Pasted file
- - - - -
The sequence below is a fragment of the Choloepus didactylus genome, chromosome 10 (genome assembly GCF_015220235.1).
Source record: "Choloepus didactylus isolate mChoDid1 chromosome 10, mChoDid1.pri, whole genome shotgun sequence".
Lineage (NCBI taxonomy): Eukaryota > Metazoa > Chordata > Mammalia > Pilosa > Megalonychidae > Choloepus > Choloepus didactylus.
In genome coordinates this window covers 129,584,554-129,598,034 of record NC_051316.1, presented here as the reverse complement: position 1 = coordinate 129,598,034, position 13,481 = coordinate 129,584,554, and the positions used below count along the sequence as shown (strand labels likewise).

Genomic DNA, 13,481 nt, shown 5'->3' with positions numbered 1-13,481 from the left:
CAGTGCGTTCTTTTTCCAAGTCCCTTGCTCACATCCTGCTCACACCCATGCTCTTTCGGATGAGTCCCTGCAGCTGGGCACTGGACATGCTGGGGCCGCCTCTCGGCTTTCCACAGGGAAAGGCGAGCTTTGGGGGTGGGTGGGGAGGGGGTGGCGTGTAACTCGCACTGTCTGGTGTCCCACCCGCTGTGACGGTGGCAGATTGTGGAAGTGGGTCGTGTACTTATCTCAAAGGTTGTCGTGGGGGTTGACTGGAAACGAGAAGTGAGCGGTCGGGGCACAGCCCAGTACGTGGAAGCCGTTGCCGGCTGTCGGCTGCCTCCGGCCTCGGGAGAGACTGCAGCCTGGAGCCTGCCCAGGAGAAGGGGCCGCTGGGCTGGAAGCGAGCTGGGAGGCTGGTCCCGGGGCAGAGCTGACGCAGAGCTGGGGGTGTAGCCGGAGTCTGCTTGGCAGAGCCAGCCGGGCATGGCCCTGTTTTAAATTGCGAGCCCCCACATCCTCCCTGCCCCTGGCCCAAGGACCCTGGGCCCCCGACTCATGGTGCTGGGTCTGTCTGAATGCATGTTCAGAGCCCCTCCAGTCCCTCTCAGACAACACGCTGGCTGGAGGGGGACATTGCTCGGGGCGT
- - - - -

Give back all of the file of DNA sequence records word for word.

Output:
The sequence below is a fragment of the Choloepus didactylus genome, chromosome 10 (genome assembly GCF_015220235.1).
Source record: "Choloepus didactylus isolate mChoDid1 chromosome 10, mChoDid1.pri, whole genome shotgun sequence".
Lineage (NCBI taxonomy): Eukaryota > Metazoa > Chordata > Mammalia > Pilosa > Megalonychidae > Choloepus > Choloepus didactylus.
In genome coordinates this window covers 129,584,554-129,598,034 of record NC_051316.1, presented here as the reverse complement: position 1 = coordinate 129,598,034, position 13,481 = coordinate 129,584,554, and the positions used below count along the sequence as shown (strand labels likewise).

Genomic DNA, 13,481 nt, shown 5'->3' with positions numbered 1-13,481 from the left:
CAGTGCGTTCTTTTTCCAAGTCCCTTGCTCACATCCTGCTCACACCCATGCTCTTTCGGATGAGTCCCTGCAGCTGGGCACTGGACATGCTGGGGCCGCCTCTCGGCTTTCCACAGGGAAAGGCGAGCTTTGGGGGTGGGTGGGGAGGGGGTGGCGTGTAACTCGCACTGTCTGGTGTCCCACCCGCTGTGACGGTGGCAGATTGTGGAAGTGGGTCGTGTACTTATCTCAAAGGTTGTCGTGGGGGTTGACTGGAAACGAGAAGTGAGCGGTCGGGGCACAGCCCAGTACGTGGAAGCCGTTGCCGGCTGTCGGCTGCCTCCGGCCTCGGGAGAGACTGCAGCCTGGAGCCTGCCCAGGAGAAGGGGCCGCTGGGCTGGAAGCGAGCTGGGAGGCTGGTCCCGGGGCAGAGCTGACGCAGAGCTGGGGGTGTAGCCGGAGTCTGCTTGGCAGAGCCAGCCGGGCATGGCCCTGTTTTAAATTGCGAGCCCCCACATCCTCCCTGCCCCTGGCCCAAGGACCCTGGGCCCCCGACTCATGGTGCTGGGTCTGTCTGAATGCATGTTCAGAGCCCCTCCAGTCCCTCTCAGACAACACGCTGGCTGGAGGGGGACATTGCTCGGGGCGT